American Indians begin long trek

Longest Walk 2 to span 10 states over 5 months

By Jennifer Torres, Record Staff Writer, FEBRUARY 15, 2008

Larry Bringing Good has cleared out his apartment at the Hotel Stockton and given away his television.

The electricity is set to be turned off today, and all he has, he said, is packed into two duffel bags.

He is joining a group of more than 100 people on a walk across the country that officially began Monday. Over the next five months, participants will travel through more than 10 states to advocate for environmental concerns, to support the preservation of American Indian sacred sites and to commemorate a similar cross-country journey that was completed 30 years ago.

Their trek - called Longest Walk 2 - is set to culminate in Washington, D.C., on July 11.

"I think that, later on down the line, when things get worse, which I think they will, people are going to be wondering, 'What did you do to stop this?' " Bringing Good said. "I want to be able to say, 'I walked across the United States twice.' That's the best I can do."

Participants walked behind a staff trimmed with eagle feathers. They wore sneakers or boots, jeans or leggings. They followed the drumbeats of a group of Buddhist monks. They picked trash up from the road.

On Thursday, they were on Airport Way, headed south toward Manteca.

Aquarelle Emery's father was on the first Longest Walk march in 1978.

"He thought it would be the journey of a lifetime," said Emery, who has lived in France and Los Angeles. "That I would gain so much wisdom."

Wounded Knee De Campo, of Vallejo, also walked in 1978.

Thirty years ago, he said, he walked to protect American Indian sovereignty. Now, he said, "We walk the longest walk for the environment, for health, for justice and peace, for our sacred sites."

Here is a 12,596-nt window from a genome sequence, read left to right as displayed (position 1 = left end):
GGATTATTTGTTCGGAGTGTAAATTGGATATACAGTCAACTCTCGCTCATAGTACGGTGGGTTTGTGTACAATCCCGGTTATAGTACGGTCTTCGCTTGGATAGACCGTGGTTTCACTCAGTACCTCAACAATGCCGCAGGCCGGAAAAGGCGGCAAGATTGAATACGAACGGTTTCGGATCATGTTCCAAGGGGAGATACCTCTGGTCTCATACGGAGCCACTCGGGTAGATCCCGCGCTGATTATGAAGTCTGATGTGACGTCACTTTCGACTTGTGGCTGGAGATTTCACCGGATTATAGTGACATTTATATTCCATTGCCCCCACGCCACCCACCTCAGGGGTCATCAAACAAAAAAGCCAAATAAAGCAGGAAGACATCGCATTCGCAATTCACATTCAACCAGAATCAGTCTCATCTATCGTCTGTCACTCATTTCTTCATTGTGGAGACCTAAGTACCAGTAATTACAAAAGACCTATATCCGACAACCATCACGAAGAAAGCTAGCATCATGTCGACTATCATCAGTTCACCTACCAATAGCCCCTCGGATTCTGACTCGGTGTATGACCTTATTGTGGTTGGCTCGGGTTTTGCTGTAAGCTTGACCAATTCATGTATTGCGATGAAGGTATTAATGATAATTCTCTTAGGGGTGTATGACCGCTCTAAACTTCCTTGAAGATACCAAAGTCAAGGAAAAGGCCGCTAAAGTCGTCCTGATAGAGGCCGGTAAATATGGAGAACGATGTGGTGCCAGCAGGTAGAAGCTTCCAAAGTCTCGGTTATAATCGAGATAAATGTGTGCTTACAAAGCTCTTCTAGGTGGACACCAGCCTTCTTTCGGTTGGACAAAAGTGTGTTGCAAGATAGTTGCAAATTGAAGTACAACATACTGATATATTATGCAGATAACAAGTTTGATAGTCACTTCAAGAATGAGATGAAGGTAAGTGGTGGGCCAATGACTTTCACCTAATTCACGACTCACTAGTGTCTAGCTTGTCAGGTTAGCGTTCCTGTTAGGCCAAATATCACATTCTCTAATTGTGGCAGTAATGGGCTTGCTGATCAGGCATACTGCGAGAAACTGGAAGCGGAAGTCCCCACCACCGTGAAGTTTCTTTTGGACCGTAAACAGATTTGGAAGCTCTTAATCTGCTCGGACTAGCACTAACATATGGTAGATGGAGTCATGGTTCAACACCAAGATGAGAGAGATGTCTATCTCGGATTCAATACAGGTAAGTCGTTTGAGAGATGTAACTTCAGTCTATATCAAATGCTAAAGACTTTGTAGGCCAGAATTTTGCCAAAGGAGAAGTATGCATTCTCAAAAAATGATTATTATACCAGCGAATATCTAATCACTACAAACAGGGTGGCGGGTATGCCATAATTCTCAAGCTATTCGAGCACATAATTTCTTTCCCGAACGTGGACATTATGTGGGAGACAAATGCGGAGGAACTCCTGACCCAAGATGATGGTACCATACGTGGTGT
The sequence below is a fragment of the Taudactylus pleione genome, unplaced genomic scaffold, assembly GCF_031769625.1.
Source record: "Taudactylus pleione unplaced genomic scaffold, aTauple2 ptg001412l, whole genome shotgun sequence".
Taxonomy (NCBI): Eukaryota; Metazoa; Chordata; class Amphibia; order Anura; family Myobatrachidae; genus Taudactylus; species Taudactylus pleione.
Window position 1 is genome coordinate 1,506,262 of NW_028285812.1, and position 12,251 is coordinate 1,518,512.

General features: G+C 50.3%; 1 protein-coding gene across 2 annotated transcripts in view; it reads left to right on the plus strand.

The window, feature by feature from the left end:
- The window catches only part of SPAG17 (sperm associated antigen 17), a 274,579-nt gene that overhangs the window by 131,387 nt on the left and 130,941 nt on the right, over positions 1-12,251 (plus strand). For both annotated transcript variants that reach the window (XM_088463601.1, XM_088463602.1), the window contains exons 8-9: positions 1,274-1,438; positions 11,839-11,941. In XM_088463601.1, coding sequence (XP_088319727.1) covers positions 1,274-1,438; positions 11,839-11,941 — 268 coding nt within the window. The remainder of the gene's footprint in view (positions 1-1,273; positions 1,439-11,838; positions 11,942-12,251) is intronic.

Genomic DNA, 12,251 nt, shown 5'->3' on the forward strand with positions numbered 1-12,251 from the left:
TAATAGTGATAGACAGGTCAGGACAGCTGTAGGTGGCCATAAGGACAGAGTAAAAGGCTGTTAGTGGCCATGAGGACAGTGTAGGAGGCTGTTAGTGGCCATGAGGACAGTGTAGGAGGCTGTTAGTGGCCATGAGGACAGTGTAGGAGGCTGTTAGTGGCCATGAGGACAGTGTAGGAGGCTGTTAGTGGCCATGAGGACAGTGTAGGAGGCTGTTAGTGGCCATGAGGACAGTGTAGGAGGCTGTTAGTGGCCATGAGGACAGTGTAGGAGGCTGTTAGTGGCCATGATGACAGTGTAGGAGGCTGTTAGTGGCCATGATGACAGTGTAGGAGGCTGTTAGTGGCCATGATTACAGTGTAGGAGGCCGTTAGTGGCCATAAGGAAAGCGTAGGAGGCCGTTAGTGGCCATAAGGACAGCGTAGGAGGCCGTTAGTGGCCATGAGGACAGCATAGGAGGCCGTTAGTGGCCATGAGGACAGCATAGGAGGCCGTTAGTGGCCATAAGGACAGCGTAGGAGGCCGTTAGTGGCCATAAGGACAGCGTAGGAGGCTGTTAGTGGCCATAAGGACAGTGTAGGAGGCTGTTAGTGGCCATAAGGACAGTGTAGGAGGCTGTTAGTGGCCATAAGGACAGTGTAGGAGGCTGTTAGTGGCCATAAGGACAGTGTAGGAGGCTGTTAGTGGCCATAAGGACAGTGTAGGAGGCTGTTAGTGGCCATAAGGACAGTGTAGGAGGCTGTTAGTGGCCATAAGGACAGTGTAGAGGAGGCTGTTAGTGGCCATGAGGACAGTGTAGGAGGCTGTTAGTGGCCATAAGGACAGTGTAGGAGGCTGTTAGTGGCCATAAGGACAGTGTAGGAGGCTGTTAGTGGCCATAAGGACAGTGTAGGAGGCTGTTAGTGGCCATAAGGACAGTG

According to focus group research released in August by the nonprofit Public Agenda organization, many American Indians believe that non-Indians have formed perceptions of them that are based on inaccurate stereotypes.

Non-Indians, meanwhile, reported that they know little about the modern American Indian community.

Bringing Good said he hopes that when they see dozens of American Indians and their supporters walking across the country, people will be moved.

"I want them to see inner strength, to see what we're capable of," he said. "People are going to ask us, 'What are you doing? You're crazy.' Yes, I'm crazy, but it's a good crazy."

Walkers are following two routes. The southern route, which took them
through San Joaquin County this week, will continue on through California, Arizona, New Mexico, Oklahoma, Louisiana, Mississippi, Alabama, Georgia, South Carolina, North Carolina and Virginia.

The northern route, with a smaller group of walkers, heads through California, Nevada, Utah, Colorado, Nebraska, Missouri, Illinois, Indiana, Ohio and Pennsylvania. The groups plan to meet in Washington, D.C.

Contact reporter Jennifer Torres at (209) 546-8252 or jtorres@recordnet.com

 



 


        


Reprinted as an historical reference document under the Fair Use doctrine of international copyright law. http://www4.law.cornell.edu/uscode/17/107.html